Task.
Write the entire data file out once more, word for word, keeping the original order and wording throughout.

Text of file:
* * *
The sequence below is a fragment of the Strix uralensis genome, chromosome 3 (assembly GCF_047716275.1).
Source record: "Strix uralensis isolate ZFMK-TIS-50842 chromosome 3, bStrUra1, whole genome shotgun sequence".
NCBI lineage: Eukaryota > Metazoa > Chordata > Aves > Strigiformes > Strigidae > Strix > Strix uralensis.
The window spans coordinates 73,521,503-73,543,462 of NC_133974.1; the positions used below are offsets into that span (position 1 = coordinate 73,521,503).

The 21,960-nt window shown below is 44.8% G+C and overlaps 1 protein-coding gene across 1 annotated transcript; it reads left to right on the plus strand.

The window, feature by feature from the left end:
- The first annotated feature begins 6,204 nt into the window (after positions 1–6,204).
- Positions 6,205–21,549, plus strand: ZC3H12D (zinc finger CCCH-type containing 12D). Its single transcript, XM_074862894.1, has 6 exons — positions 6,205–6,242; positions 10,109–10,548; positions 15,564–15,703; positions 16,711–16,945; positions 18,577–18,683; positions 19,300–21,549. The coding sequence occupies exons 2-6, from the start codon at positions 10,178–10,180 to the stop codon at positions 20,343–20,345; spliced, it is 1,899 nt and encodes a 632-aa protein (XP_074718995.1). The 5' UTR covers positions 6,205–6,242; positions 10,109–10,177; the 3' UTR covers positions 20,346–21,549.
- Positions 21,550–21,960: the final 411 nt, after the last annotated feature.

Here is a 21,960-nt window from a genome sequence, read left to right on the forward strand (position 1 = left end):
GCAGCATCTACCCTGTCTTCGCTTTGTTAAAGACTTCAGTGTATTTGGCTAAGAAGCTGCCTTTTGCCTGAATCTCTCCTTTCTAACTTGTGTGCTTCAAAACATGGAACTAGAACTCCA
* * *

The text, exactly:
The sequence below is a fragment of the Strix uralensis genome, chromosome 3 (assembly GCF_047716275.1).
Source record: "Strix uralensis isolate ZFMK-TIS-50842 chromosome 3, bStrUra1, whole genome shotgun sequence".
NCBI lineage: Eukaryota > Metazoa > Chordata > Aves > Strigiformes > Strigidae > Strix > Strix uralensis.
The window spans coordinates 73,521,503-73,543,462 of NC_133974.1; the positions used below are offsets into that span (position 1 = coordinate 73,521,503).

The 21,960-nt window shown below is 44.8% G+C and overlaps 1 protein-coding gene across 1 annotated transcript; it reads left to right on the plus strand.

The window, feature by feature from the left end:
- The first annotated feature begins 6,204 nt into the window (after positions 1–6,204).
- Positions 6,205–21,549, plus strand: ZC3H12D (zinc finger CCCH-type containing 12D). Its single transcript, XM_074862894.1, has 6 exons — positions 6,205–6,242; positions 10,109–10,548; positions 15,564–15,703; positions 16,711–16,945; positions 18,577–18,683; positions 19,300–21,549. The coding sequence occupies exons 2-6, from the start codon at positions 10,178–10,180 to the stop codon at positions 20,343–20,345; spliced, it is 1,899 nt and encodes a 632-aa protein (XP_074718995.1). The 5' UTR covers positions 6,205–6,242; positions 10,109–10,177; the 3' UTR covers positions 20,346–21,549.
- Positions 21,550–21,960: the final 411 nt, after the last annotated feature.

Here is a 21,960-nt window from a genome sequence, read left to right on the forward strand (position 1 = left end):
GCAGCATCTACCCTGTCTTCGCTTTGTTAAAGACTTCAGTGTATTTGGCTAAGAAGCTGCCTTTTGCCTGAATCTCTCCTTTCTAACTTGTGTGCTTCAAAACATGGAACTAGAACTCCA